A very active end to the week is in store for the nation as a whole, especially as a severe weather outbreak continues to dominate the headlines. We’ll be tracking that as well as a storm moving onshore onto the West Coast while a dry and warm pattern builds across the East Coast.

Welcome to the Thursday edition of your Morning Briefing, where we’ll give you a quick rundown on everything you need to know weather-wise, every weekday morning. Let’s begin.

Multi-Day Severe Weather Outbreak Across Central US:

  1. Through at least Tuesday of next week, some parts of the Central US will be at risk for strong, damaging storms. This threat will really begin to ramp up on Thursday, but should become even more significant Friday into Saturday.
  2. On Thursday, the risk for severe weather will span from eastern Wyoming — possibly even farther west into areas near the northern Rocky Mountains — through the southern Great Lakes region.
  3. Several supercell thunderstorms are expected to form after sunset tonight across Nebraska and surrounding areas, which will pose the risk for tornadoes. Then as the night progresses, those storms should evolve into a weaker line of rain and thunderstorms.
  4. Friday will likely be a big day for severe weather. It will be a classic setup, with a digging jet stream over the western US thanks to an upper-level low. From West Texas up through South Dakota and even into parts of the Midwest, severe storms will be possible.
  5. This severe weather outbreak will persist into this weekend as well as into at least early next week. On Saturday, the severe weather threat will shift just to the east, putting much of the Plains at risk. That will shift even further east on Sunday toward the Mid-Mississippi River Valley. Then on Monday into Tuesday, a new storm system will bring the severe weather threat back to the southern Plains and lower Midwest. 

Storm Moves Into West Coast:

  1. A large storm system continues to move onshore of the West Coast, bringing an unusual round of heavy rain and mountain snow to much of the western US, despite the arrival of the dry season.
  2. Winter Storm Warnings are in effect for much of the Sierra Nevada mountain range, where over 1-2 feet of snow will be possible through Friday.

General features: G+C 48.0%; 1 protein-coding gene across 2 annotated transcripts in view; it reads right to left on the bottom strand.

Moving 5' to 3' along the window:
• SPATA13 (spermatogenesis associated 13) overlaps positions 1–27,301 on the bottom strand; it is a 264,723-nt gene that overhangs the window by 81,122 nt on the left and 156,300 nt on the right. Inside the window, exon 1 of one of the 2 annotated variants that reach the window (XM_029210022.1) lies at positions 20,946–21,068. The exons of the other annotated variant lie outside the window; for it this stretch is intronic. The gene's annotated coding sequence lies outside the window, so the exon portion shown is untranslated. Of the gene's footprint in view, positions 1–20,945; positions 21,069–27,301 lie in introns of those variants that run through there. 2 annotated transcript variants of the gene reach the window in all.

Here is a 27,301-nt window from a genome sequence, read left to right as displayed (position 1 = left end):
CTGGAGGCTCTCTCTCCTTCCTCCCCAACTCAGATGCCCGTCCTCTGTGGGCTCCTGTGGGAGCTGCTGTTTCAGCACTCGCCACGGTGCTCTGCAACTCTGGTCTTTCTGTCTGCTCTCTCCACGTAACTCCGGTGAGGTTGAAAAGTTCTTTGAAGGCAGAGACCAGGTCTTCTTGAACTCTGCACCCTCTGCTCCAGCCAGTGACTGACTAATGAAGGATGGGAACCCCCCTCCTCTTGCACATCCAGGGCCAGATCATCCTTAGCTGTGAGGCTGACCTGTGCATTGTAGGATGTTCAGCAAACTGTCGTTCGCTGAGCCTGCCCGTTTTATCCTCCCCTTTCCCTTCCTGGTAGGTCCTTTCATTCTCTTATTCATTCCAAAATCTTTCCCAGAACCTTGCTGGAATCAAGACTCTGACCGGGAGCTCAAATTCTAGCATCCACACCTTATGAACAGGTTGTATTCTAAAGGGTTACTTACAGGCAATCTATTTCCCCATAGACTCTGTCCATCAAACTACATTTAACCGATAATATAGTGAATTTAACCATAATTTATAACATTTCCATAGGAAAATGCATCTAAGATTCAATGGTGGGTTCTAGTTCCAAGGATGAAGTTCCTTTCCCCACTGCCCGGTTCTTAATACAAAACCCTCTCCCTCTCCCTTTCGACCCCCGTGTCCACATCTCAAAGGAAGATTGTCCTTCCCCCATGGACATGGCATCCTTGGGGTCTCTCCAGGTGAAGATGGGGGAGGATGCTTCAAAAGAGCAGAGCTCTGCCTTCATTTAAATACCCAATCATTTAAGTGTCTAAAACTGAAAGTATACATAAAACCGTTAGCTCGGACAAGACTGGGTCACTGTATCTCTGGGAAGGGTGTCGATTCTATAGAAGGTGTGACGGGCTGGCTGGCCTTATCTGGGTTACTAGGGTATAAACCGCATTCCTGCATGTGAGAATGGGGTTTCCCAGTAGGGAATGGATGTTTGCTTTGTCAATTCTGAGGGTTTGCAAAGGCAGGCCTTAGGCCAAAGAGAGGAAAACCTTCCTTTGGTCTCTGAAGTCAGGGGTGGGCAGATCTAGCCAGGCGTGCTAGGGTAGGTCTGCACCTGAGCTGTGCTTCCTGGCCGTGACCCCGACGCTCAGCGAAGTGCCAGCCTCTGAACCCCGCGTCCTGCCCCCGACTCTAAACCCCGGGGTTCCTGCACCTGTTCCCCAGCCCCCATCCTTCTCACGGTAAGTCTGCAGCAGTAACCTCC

3. Most of the activity will take place between now and Friday as rounds of rain showers, some of which will be heavy, move in from the ocean. These showers will dominate the coast and across the Northwest near the low pressure center. The Southwest should remain dry.
  4. Portions of the interior mountain region will also receive snowfall, but most of it will accumulate to less than 1 foot. That includes the Bitterroots and the northern and central Rocky Mountains.

Very-Welcome Warm and Dry Pattern Settles into East Coast:

ECMWF model forecasting building ridges over the eastern US through at least Memorial Day Weekend.
  1. Drier times are ahead for the East Coast, and are already being felt thanks to a recent pattern change. A trough, or dip in the jet stream, across the West has resulted in a building ridge across the East.
  2. This ridge of high pressure will develop through the weekend, allowing for dry and partly cloudy weather conditions for most areas while temperatures range from the 60s and 70s in much of the Northeast to the 80s and 90s across the Southeast.
  3. Early- to mid- next week will feature a weaker ridge, but should keep the Southeast dry for the most part. Meanwhile across the Northeast, we’ll have to watch for a front or two that may move through, sparking a few minor showers and thunderstorms.
  4. By the Memorial Day Weekend, however, signs continue to suggest a more-significant upper-level ridge developing across the eastern US, making for a sunny and hot weekend with widespread highs in the 70s, 80s, and 90s. This pattern is not set in stone yet, so stay tuned as the forecast certainty hopefully increases.

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Jackson is Head of Content and Social Media at WeatherOptics. He is currently a student at the University of Miami, studying Meteorology and Broadcast Journalism. Dill produces forecast articles for the website and helps to manage the content schedule. He has also led the growth of WeatherOptics’ social media accounts, working to keep them aligned with the company’s evolving vision.

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